If you have taken advantage of your free credit report and seen your score, maybe you're not happy with where it's at. Maybe you waited too long to check it, and you don't have enough time to raise it into the excellent category before going forward with your mortgage application. So what really is the lowest mortgage credit score you can have and still be approved?
For the majority of lenders, the absolute lowest is 580. Once your score falls below that, you're part of the bad credit category, and definitely considered sub-prime. Lenders are more likely to deny you. If they do take the risk of approving you, be prepared to pay outrageous interest rates.
Of course, applying for a mortgage loan with a score of 580 isn't really much better than applying with a score of 500. To guarantee the best terms and lowest possible interest rates, your mortgage credit score should be at least 720, sometimes higher for some lenders, and that's quite a jump. It may not be realistic to improve your score by that much in a relatively short period of time, but it would be in your best interest (no pun intended) to get it as high as possible.
You probably don't want to pay more for your loan than you really have to, so even if you've found your dream home, you might want to seriously consider holding off if your mortgage credit score is lower. Especially if you're nearing the sub-prime level, you may not only be denied, but you'll pay much more in interest than someone with even a slightly higher score than you.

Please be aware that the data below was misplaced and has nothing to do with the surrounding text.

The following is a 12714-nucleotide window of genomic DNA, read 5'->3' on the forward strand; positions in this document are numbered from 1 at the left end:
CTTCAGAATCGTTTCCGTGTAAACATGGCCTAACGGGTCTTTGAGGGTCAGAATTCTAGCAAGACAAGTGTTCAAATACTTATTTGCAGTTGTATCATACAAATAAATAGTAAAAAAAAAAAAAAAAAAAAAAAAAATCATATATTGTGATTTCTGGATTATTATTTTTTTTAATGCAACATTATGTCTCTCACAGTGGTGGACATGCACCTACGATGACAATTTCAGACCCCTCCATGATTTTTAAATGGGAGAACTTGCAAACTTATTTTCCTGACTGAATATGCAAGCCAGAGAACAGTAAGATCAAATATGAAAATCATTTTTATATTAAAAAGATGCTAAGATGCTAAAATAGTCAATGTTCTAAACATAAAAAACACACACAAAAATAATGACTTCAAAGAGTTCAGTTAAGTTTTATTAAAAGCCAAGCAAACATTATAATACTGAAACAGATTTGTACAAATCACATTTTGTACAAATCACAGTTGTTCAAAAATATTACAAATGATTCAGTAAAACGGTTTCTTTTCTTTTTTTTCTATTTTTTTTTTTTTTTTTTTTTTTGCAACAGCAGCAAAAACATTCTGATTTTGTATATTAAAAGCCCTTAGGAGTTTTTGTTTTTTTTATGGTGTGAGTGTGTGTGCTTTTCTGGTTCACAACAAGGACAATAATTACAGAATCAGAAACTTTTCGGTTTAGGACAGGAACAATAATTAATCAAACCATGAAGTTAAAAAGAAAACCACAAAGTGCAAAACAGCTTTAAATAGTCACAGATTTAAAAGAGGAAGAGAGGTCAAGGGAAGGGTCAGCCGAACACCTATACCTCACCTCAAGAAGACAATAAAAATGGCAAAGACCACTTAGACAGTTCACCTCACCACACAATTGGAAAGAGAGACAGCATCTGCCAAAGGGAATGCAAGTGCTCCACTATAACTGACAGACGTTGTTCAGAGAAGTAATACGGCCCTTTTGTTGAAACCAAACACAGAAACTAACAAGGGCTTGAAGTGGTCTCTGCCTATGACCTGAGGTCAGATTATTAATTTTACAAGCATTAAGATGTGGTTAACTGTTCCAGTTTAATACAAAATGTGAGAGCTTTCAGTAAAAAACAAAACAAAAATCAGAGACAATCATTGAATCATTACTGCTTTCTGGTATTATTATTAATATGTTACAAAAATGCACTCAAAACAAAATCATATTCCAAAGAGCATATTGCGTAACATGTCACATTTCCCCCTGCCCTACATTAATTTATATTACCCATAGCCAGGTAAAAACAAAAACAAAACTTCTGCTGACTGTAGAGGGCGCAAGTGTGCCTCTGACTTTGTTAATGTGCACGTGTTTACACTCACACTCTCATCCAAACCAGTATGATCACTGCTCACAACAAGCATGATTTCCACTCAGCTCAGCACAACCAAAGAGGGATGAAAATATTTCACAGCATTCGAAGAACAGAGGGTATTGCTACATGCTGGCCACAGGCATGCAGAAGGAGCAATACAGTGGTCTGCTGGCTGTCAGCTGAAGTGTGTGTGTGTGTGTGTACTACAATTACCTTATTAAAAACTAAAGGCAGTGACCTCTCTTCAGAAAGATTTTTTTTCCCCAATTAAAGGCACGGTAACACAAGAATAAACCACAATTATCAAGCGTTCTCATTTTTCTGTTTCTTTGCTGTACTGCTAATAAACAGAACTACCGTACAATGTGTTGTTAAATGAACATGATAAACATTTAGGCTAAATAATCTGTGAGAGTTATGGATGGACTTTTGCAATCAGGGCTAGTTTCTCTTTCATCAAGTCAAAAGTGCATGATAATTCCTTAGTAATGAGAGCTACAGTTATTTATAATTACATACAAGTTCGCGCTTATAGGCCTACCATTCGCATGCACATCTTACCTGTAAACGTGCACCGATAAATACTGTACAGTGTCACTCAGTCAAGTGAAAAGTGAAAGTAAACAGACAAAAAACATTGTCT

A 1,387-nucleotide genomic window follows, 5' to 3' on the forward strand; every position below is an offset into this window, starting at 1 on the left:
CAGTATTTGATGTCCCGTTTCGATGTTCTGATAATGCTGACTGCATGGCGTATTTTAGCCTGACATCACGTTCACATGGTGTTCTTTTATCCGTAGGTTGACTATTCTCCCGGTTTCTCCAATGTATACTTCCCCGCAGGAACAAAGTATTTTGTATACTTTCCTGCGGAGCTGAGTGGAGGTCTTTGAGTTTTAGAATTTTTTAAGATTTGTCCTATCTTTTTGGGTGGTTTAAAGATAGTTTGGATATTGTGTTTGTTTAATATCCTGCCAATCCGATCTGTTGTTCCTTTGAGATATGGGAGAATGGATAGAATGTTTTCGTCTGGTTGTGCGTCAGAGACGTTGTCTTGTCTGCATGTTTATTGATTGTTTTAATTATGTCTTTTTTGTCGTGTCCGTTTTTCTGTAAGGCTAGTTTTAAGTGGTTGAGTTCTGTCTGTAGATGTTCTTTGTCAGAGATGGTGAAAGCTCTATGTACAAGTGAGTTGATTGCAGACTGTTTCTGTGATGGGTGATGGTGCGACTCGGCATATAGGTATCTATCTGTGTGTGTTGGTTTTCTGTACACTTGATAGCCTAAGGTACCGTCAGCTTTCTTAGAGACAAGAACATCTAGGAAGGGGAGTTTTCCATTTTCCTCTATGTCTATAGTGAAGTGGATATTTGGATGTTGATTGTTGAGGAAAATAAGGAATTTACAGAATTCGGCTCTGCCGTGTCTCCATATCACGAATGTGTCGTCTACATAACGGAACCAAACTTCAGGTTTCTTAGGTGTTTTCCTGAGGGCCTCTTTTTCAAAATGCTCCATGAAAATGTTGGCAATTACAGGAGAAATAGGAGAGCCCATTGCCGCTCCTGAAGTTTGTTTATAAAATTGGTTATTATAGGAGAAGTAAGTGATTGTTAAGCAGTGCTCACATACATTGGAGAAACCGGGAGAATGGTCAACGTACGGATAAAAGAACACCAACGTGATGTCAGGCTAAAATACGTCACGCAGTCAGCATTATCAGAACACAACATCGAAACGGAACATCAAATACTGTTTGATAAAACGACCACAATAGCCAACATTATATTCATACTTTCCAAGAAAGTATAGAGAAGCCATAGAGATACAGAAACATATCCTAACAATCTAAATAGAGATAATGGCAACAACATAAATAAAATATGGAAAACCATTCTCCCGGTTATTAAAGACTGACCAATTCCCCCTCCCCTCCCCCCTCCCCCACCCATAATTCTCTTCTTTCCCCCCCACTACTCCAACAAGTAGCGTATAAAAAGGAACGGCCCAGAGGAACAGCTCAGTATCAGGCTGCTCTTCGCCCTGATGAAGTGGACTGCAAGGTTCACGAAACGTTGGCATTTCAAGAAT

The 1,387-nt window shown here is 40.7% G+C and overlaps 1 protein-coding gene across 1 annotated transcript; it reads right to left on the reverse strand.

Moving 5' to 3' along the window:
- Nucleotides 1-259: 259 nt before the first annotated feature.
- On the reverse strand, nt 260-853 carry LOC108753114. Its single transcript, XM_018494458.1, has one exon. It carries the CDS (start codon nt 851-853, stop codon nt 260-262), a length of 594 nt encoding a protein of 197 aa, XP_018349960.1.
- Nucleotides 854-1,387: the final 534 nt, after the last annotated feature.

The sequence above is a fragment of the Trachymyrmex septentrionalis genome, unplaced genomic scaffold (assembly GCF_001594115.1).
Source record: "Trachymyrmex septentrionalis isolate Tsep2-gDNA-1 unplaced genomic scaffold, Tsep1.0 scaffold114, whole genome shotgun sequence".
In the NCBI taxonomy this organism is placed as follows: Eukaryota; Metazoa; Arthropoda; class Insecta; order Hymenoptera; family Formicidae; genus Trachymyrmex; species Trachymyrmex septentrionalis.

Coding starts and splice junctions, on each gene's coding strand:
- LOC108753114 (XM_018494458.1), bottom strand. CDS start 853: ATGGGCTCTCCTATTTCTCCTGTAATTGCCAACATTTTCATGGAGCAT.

Give yourself a minimum of 3-6 months before applying for a loan. Request your free copies of your credit report and score and review them. Then start taking steps toward improvement. Pay your bills on time, pay them in full whenever possible, and keep your balances low. Then you can walk into your lender's office in confidence and spend more time worrying about what color to paint the living room than the status of your mortgage credit score.